“Yes, but hold on, I’ve got to get some clothes on. You’ve caught me in an intimate moment!” I shouted back. I secured my tent against the rain that looked to be brewing and I hustled over to the car wearing the new field shirt my mother sent me and a hair loop for my long-ish hair. The two girls in the back seat Kaitlyn and Chelsea were hiding their faces behind their books and giggling, embarrassed. “Let’s go!” 

Brandi took off, seatbelt-less and smoke streaming from her window; that’s how she rolls. We arrived at a mobile home and inside, supper was underway, red beans, Conecuh sausage, rice and cornbread. Perry, the head of the house, is 68 and works as a truck driver. He’s got a sparkling humor but sad lines around his mouth and the whole time we talked he looked at the TV. His wife, Carol, is sweet and hospitable but the same sad lines were there too, the underbite of her mouth etching a persistent frown there. Her mother Linda was living in the mobile home too. Her health is not good. She’s only 14 years older than Carol who is 50-something, but she has been treated for sepsis and has a titanium knee. Her feet are swollen, her hands covered in bruises, and her skin tears easily. Linda’s husband, Pat, developed a staph infection in his lower back 4 years ago and is now paralyzed. They care for him in a back room and aides come during the weekday to bathe him. 

Carol invited me to stay with them and I agreed. Brandi took me back out to the campsite where I hastily gathered my gear, dancing constantly to shake off the abnormally large mosquitoes. Honestly they were about the size of a quarter. I’ve never seen bigger. Brandi and I detoured to a gas station so she could get more Newport Menthols and I picked up a bag of Hot Cheetos. As we drove she gave me the lowdown about the family and they were difficult things to hear. Brandi isn’t actually related to Carol or Perry but they are essentially family to her. Her stepfather killed her mother when she was fifteen and when he got out of prison he killed himself. Her dad was never in the picture. Brandi is a single mom with two kids Chelsea and Jakolbe who I’d later get to know and was delighted to learn they are exemplary children. Brandi is holding down the fort for her own, but not all have seen the same protection. Kaitlyn, one of the girls who I first met in the car, is the daughter of Jaime—Carol’s and Perry’s daughter who I’ll discuss later on. Kaitlyn’s father is also not in the picture. Sadly the story of the absentee father is one I’m hearing frequently. The most heartbreaking fact is she was raped when she was 6 by her cousin who is currently in jail for robbery instead of his most heinous crime.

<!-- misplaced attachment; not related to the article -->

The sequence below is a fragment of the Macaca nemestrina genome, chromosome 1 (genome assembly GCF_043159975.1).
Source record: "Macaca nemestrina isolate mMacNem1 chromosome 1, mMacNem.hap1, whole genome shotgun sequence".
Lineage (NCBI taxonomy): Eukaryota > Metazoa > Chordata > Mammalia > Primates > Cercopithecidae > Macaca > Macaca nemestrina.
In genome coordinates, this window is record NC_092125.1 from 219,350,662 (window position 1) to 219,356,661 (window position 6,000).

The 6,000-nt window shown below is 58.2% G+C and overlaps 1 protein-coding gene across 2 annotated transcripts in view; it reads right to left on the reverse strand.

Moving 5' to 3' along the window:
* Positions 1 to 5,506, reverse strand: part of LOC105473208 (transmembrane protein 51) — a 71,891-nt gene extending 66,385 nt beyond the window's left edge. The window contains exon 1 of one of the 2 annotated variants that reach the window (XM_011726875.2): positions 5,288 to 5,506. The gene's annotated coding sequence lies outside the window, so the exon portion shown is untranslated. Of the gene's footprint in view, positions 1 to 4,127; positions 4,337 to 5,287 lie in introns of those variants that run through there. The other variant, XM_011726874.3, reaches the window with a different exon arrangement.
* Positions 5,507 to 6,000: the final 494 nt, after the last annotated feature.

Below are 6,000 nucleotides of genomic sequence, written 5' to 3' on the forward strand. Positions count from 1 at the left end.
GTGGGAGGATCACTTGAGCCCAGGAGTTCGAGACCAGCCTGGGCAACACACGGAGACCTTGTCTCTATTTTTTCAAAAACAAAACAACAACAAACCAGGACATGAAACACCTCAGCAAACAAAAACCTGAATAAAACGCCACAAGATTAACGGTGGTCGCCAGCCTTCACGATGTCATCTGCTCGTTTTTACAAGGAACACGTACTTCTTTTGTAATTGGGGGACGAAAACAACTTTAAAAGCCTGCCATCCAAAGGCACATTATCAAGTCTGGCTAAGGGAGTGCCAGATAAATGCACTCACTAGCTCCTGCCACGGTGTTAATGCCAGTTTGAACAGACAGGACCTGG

All this came at me in a storm of casually dropped information from Brandi and I returned to the house with a peculiar heaviness. These are people who have never had it easy. The dimness of the mobile home took on a grim attitude and I watched Carol slip into a fitful, murky Xanex-induced sleep in the armchair. Perry came out of the bedroom to prod her awake and she fought sleep for a minute or two then slumped into the armchair again. She eventually made it to her own bed as I made moves to crash on the couch. I wasn’t able to process everything I’d heard at that moment but I felt the need to stay and learn more at the expense of my comfortable notions about the world.